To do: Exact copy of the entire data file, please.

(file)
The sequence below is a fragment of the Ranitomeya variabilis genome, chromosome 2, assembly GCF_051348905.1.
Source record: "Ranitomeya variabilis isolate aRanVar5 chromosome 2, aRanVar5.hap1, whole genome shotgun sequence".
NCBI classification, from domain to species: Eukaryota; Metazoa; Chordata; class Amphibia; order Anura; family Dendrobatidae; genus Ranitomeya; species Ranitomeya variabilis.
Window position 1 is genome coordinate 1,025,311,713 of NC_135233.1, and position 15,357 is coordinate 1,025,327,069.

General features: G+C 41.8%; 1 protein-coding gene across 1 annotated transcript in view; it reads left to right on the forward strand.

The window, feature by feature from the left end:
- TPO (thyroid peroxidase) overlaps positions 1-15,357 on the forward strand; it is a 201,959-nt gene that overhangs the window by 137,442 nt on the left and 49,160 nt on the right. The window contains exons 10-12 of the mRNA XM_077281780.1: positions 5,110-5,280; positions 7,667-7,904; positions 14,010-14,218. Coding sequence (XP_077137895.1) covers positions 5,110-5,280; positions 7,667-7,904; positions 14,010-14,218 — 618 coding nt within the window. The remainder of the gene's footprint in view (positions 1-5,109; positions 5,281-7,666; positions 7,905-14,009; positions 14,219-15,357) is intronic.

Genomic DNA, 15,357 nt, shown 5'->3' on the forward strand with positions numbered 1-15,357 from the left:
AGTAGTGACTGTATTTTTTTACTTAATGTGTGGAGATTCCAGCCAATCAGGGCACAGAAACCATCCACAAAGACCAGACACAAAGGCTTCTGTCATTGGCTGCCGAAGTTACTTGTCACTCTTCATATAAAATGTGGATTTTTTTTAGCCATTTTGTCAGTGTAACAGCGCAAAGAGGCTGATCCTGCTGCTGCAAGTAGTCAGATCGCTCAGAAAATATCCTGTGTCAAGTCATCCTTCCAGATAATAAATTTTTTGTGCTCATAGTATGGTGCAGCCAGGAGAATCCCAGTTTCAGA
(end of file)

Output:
The sequence below is a fragment of the Ranitomeya variabilis genome, chromosome 2, assembly GCF_051348905.1.
Source record: "Ranitomeya variabilis isolate aRanVar5 chromosome 2, aRanVar5.hap1, whole genome shotgun sequence".
NCBI classification, from domain to species: Eukaryota; Metazoa; Chordata; class Amphibia; order Anura; family Dendrobatidae; genus Ranitomeya; species Ranitomeya variabilis.
Window position 1 is genome coordinate 1,025,311,713 of NC_135233.1, and position 15,357 is coordinate 1,025,327,069.

General features: G+C 41.8%; 1 protein-coding gene across 1 annotated transcript in view; it reads left to right on the forward strand.

The window, feature by feature from the left end:
- TPO (thyroid peroxidase) overlaps positions 1-15,357 on the forward strand; it is a 201,959-nt gene that overhangs the window by 137,442 nt on the left and 49,160 nt on the right. The window contains exons 10-12 of the mRNA XM_077281780.1: positions 5,110-5,280; positions 7,667-7,904; positions 14,010-14,218. Coding sequence (XP_077137895.1) covers positions 5,110-5,280; positions 7,667-7,904; positions 14,010-14,218 — 618 coding nt within the window. The remainder of the gene's footprint in view (positions 1-5,109; positions 5,281-7,666; positions 7,905-14,009; positions 14,219-15,357) is intronic.

Genomic DNA, 15,357 nt, shown 5'->3' on the forward strand with positions numbered 1-15,357 from the left:
AGTAGTGACTGTATTTTTTTACTTAATGTGTGGAGATTCCAGCCAATCAGGGCACAGAAACCATCCACAAAGACCAGACACAAAGGCTTCTGTCATTGGCTGCCGAAGTTACTTGTCACTCTTCATATAAAATGTGGATTTTTTTTAGCCATTTTGTCAGTGTAACAGCGCAAAGAGGCTGATCCTGCTGCTGCAAGTAGTCAGATCGCTCAGAAAATATCCTGTGTCAAGTCATCCTTCCAGATAATAAATTTTTTGTGCTCATAGTATGGTGCAGCCAGGAGAATCCCAGTTTCAGA